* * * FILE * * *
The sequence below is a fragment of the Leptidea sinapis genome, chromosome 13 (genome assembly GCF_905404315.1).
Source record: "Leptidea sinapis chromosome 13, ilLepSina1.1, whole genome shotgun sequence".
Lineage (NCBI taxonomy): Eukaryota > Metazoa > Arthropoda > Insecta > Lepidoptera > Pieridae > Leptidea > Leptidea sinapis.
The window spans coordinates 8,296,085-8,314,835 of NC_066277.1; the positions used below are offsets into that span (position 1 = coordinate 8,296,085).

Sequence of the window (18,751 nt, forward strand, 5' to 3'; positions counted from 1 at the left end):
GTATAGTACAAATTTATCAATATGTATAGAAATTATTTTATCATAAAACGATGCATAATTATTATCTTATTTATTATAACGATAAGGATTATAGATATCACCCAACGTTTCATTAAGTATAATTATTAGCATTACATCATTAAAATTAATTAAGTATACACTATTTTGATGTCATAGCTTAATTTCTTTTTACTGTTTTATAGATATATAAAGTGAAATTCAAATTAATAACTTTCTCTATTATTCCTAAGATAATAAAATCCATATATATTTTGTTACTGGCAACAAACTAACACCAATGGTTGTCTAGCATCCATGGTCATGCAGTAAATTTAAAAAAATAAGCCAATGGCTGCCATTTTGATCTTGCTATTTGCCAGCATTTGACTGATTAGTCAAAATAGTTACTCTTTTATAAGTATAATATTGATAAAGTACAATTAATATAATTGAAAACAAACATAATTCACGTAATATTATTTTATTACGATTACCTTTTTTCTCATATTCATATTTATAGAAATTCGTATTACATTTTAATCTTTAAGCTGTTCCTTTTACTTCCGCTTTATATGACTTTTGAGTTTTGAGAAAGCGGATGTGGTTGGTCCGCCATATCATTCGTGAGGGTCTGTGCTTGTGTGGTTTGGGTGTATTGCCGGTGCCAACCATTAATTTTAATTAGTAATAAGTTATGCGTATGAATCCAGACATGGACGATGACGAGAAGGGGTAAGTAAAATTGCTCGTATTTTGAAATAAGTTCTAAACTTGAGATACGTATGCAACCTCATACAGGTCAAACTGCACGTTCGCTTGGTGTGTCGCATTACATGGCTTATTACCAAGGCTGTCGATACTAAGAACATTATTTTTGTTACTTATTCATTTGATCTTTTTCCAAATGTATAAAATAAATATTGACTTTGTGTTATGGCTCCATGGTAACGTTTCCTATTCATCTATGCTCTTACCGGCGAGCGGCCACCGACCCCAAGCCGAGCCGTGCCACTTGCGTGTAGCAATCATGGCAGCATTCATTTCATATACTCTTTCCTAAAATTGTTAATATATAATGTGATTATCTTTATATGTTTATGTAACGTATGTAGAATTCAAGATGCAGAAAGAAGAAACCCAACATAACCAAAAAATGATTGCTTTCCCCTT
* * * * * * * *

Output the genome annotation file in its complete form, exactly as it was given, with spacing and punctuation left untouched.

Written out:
The sequence below is a fragment of the Leptidea sinapis genome, chromosome 13 (genome assembly GCF_905404315.1).
Source record: "Leptidea sinapis chromosome 13, ilLepSina1.1, whole genome shotgun sequence".
Lineage (NCBI taxonomy): Eukaryota > Metazoa > Arthropoda > Insecta > Lepidoptera > Pieridae > Leptidea > Leptidea sinapis.
The window spans coordinates 8,296,085-8,314,835 of NC_066277.1; the positions used below are offsets into that span (position 1 = coordinate 8,296,085).

Sequence of the window (18,751 nt, forward strand, 5' to 3'; positions counted from 1 at the left end):
GTATAGTACAAATTTATCAATATGTATAGAAATTATTTTATCATAAAACGATGCATAATTATTATCTTATTTATTATAACGATAAGGATTATAGATATCACCCAACGTTTCATTAAGTATAATTATTAGCATTACATCATTAAAATTAATTAAGTATACACTATTTTGATGTCATAGCTTAATTTCTTTTTACTGTTTTATAGATATATAAAGTGAAATTCAAATTAATAACTTTCTCTATTATTCCTAAGATAATAAAATCCATATATATTTTGTTACTGGCAACAAACTAACACCAATGGTTGTCTAGCATCCATGGTCATGCAGTAAATTTAAAAAAATAAGCCAATGGCTGCCATTTTGATCTTGCTATTTGCCAGCATTTGACTGATTAGTCAAAATAGTTACTCTTTTATAAGTATAATATTGATAAAGTACAATTAATATAATTGAAAACAAACATAATTCACGTAATATTATTTTATTACGATTACCTTTTTTCTCATATTCATATTTATAGAAATTCGTATTACATTTTAATCTTTAAGCTGTTCCTTTTACTTCCGCTTTATATGACTTTTGAGTTTTGAGAAAGCGGATGTGGTTGGTCCGCCATATCATTCGTGAGGGTCTGTGCTTGTGTGGTTTGGGTGTATTGCCGGTGCCAACCATTAATTTTAATTAGTAATAAGTTATGCGTATGAATCCAGACATGGACGATGACGAGAAGGGGTAAGTAAAATTGCTCGTATTTTGAAATAAGTTCTAAACTTGAGATACGTATGCAACCTCATACAGGTCAAACTGCACGTTCGCTTGGTGTGTCGCATTACATGGCTTATTACCAAGGCTGTCGATACTAAGAACATTATTTTTGTTACTTATTCATTTGATCTTTTTCCAAATGTATAAAATAAATATTGACTTTGTGTTATGGCTCCATGGTAACGTTTCCTATTCATCTATGCTCTTACCGGCGAGCGGCCACCGACCCCAAGCCGAGCCGTGCCACTTGCGTGTAGCAATCATGGCAGCATTCATTTCATATACTCTTTCCTAAAATTGTTAATATATAATGTGATTATCTTTATATGTTTATGTAACGTATGTAGAATTCAAGATGCAGAAAGAAGAAACCCAACATAACCAAAAAATGATTGCTTTCCCCTT